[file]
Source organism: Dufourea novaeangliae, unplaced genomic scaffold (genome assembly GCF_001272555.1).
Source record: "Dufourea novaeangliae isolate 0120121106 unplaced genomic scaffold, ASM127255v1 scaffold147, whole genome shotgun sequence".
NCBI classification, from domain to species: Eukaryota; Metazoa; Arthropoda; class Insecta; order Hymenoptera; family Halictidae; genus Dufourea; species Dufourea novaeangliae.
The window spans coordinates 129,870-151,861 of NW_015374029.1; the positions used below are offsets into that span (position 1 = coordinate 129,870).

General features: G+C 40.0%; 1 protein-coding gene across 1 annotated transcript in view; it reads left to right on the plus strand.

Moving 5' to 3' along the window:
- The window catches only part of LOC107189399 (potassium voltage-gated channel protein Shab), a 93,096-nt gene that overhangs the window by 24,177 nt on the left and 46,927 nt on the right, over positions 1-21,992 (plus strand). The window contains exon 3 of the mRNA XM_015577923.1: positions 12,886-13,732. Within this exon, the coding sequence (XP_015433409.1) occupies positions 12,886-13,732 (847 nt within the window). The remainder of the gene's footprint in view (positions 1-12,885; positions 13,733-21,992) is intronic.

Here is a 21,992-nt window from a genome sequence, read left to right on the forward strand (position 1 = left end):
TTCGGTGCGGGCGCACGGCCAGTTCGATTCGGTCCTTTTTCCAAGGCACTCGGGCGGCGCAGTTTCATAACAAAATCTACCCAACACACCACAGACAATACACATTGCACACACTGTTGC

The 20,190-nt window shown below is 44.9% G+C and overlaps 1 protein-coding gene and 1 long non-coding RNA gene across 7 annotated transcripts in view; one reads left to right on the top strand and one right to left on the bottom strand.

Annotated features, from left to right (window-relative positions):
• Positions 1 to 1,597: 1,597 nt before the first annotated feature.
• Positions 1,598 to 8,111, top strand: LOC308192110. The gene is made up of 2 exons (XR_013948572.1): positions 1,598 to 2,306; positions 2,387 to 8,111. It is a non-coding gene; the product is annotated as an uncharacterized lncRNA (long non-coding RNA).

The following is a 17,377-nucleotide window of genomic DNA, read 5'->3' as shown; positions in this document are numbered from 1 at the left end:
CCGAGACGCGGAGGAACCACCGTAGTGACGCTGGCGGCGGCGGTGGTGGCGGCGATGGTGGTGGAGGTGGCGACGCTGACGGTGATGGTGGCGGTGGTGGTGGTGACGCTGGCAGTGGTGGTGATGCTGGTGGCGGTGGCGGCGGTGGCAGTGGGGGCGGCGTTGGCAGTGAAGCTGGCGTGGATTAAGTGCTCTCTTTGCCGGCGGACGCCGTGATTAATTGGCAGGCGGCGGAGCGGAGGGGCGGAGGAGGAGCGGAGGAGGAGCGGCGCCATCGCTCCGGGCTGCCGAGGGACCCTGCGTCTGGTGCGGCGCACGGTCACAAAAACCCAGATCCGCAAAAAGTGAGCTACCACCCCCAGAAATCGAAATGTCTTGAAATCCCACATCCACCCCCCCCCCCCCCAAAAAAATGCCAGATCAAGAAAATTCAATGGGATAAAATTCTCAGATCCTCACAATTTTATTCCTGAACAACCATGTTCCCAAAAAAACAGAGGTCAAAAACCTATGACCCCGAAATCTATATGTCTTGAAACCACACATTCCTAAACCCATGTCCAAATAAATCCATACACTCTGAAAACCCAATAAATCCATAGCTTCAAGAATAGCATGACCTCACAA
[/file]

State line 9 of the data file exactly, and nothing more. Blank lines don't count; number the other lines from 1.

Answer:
TTCGGTGCGGGCGCACGGCCAGTTCGATTCGGTCCTTTTTCCAAGGCACTCGGGCGGCGCAGTTTCATAACAAAATCTACCCAACACACCACAGACAATACACATTGCACACACTGTTGC